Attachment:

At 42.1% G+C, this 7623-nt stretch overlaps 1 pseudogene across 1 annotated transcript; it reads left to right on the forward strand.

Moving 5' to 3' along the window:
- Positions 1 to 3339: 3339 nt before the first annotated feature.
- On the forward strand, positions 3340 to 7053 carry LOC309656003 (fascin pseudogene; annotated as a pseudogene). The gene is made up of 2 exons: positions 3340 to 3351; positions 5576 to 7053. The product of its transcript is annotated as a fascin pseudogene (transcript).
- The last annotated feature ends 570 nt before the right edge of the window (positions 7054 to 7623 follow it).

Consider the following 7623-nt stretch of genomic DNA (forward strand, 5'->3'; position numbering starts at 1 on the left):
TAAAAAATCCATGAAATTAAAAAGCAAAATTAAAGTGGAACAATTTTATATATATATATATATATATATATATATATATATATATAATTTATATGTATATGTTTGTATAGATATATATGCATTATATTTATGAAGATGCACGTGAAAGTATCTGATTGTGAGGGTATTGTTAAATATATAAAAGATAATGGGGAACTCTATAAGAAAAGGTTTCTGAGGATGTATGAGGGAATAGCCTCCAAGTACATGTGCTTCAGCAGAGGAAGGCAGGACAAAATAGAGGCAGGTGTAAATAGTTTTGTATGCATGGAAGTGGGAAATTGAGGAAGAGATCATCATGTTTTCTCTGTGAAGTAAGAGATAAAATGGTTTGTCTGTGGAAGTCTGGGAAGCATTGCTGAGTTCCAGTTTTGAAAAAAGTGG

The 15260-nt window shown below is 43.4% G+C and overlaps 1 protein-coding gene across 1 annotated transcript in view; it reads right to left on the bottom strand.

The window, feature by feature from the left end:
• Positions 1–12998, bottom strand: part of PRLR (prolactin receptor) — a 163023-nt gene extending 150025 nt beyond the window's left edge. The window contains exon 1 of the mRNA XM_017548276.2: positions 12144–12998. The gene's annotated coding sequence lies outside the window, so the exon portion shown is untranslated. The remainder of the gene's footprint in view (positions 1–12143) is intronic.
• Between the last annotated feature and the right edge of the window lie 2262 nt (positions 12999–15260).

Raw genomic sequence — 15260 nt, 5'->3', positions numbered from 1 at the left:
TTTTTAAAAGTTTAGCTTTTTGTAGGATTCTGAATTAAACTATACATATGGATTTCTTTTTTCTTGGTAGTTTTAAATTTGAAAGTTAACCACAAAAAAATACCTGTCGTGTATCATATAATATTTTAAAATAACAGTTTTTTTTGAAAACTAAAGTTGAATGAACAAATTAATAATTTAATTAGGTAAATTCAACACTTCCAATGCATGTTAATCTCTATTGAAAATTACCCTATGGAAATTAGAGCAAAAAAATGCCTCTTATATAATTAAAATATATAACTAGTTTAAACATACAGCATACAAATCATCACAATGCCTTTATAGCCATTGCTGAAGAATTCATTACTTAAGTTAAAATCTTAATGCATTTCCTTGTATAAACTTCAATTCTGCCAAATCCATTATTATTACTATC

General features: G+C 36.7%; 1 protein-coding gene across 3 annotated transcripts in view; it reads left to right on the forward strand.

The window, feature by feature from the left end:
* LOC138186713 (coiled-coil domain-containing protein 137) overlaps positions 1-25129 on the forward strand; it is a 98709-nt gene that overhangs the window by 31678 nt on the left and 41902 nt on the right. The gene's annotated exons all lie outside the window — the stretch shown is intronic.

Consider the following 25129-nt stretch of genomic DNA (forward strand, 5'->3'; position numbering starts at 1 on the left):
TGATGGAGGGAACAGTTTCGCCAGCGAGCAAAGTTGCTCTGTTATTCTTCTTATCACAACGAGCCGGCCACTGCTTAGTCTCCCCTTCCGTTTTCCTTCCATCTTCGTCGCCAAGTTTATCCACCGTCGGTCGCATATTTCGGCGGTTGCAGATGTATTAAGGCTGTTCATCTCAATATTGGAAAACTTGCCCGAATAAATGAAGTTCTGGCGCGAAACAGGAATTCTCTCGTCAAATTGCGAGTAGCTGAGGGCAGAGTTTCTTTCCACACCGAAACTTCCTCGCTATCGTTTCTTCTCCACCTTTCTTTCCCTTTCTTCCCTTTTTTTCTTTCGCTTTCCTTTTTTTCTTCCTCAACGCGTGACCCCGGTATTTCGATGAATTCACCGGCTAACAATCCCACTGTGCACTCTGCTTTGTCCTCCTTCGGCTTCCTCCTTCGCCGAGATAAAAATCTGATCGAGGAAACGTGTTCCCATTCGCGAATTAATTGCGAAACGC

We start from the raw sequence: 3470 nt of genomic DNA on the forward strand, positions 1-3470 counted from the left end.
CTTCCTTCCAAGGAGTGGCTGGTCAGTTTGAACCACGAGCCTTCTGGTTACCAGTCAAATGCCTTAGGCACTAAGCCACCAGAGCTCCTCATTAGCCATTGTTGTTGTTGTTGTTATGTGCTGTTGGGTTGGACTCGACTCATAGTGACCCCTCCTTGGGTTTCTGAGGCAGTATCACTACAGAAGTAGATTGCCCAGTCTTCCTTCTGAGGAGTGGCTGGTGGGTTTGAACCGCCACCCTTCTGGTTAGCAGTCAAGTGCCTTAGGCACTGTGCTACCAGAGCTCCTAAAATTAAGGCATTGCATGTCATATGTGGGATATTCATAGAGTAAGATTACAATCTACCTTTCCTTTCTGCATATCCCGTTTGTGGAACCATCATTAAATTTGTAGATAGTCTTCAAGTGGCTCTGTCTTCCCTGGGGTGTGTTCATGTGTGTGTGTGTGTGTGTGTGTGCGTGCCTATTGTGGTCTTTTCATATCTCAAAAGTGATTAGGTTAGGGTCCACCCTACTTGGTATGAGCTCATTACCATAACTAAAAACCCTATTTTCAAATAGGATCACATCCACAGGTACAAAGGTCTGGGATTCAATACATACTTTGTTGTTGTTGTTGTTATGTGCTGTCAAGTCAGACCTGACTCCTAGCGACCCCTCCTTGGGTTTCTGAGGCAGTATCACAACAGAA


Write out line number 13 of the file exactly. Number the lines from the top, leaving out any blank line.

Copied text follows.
TTTTTAAAAGTTTAGCTTTTTGTAGGATTCTGAATTAAACTATACATATGGATTTCTTTTTTCTTGGTAGTTTTAAATTTGAAAGTTAACCACAAAAAAATACCTGTCGTGTATCATATAATATTTTAAAATAACAGTTTTTTTTGAAAACTAAAGTTGAATGAACAAATTAATAATTTAATTAGGTAAATTCAACACTTCCAATGCATGTTAATCTCTATTGAAAATTACCCTATGGAAATTAGAGCAAAAAAATGCCTCTTATATAATTAAAATATATAACTAGTTTAAACATACAGCATACAAATCATCACAATGCCTTTATAGCCATTGCTGAAGAATTCATTACTTAAGTTAAAATCTTAATGCATTTCCTTGTATAAACTTCAATTCTGCCAAATCCATTATTATTACTATC